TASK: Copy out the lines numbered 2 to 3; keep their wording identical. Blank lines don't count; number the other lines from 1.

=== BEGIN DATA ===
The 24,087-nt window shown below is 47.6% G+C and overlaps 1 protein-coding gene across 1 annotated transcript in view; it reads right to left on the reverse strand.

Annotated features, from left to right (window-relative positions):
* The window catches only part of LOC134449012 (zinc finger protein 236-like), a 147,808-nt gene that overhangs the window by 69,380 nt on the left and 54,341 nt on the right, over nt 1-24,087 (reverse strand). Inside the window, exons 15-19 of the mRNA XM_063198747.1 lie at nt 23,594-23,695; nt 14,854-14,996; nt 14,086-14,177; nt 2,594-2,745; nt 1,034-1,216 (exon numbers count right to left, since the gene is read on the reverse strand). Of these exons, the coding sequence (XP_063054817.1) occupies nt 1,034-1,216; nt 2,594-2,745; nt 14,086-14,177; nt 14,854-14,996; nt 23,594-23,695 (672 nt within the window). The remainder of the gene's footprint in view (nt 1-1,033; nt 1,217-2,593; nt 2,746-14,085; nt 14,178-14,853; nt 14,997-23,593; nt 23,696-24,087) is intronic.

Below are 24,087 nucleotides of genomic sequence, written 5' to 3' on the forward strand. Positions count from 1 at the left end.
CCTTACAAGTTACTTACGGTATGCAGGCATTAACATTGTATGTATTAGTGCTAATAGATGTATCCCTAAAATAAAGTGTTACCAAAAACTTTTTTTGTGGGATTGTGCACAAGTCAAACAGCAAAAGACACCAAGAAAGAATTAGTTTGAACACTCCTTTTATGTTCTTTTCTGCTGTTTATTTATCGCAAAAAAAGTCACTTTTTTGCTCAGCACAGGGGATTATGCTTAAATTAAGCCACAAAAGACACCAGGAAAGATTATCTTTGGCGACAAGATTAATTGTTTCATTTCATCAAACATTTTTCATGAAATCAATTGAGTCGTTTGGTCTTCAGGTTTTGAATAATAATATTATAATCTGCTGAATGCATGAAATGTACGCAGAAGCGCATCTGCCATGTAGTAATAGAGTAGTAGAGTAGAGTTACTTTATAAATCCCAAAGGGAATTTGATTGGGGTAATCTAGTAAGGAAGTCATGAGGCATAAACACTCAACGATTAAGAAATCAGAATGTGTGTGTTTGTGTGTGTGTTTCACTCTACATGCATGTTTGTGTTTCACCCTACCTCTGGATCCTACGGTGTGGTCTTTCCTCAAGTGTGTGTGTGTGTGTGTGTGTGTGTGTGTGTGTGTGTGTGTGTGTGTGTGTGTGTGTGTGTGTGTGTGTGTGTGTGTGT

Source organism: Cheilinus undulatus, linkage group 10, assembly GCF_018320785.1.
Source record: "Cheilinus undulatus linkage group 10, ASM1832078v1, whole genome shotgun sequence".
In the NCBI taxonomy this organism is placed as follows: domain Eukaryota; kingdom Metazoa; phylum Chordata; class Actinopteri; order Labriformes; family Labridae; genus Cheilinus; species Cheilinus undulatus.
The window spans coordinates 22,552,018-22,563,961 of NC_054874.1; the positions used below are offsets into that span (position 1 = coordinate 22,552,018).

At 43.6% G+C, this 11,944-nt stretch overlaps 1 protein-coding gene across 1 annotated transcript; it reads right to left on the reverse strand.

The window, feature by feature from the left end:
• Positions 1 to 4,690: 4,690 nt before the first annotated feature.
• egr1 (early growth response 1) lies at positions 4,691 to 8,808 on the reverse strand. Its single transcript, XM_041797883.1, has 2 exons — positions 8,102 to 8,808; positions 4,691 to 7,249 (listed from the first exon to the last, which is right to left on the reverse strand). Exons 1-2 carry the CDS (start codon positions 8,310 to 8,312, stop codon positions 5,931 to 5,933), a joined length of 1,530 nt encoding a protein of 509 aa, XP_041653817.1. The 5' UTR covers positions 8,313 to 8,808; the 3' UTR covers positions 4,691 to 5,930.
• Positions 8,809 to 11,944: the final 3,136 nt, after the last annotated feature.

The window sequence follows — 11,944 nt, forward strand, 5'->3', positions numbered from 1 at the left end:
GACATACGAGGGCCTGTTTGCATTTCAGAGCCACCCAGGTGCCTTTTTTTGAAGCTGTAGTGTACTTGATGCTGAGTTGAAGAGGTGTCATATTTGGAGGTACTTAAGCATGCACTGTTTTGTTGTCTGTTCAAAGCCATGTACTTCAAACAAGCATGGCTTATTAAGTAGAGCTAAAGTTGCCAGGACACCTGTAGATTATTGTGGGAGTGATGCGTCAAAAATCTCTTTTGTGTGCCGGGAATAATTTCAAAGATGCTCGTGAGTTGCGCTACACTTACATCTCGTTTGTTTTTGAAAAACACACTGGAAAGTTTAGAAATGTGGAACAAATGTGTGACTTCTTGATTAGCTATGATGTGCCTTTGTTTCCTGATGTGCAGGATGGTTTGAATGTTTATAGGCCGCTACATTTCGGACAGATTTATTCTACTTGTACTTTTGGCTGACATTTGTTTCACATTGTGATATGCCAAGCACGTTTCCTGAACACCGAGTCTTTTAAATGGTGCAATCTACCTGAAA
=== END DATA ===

Annotated features, from left to right (window-relative positions):
* The window catches only part of LOC134449012 (zinc finger protein 236-like), a 147,808-nt gene that overhangs the window by 69,380 nt on the left and 54,341 nt on the right, over nt 1-24,087 (reverse strand). Inside the window, exons 15-19 of the mRNA XM_063198747.1 lie at nt 23,594-23,695; nt 14,854-14,996; nt 14,086-14,177; nt 2,594-2,745; nt 1,034-1,216 (exon numbers count right to left, since the gene is read on the reverse strand). Of these exons, the coding sequence (XP_063054817.1) occupies nt 1,034-1,216; nt 2,594-2,745; nt 14,086-14,177; nt 14,854-14,996; nt 23,594-23,695 (672 nt within the window). The remainder of the gene's footprint in view (nt 1-1,033; nt 1,217-2,593; nt 2,746-14,085; nt 14,178-14,853; nt 14,997-23,593; nt 23,696-24,087) is intronic.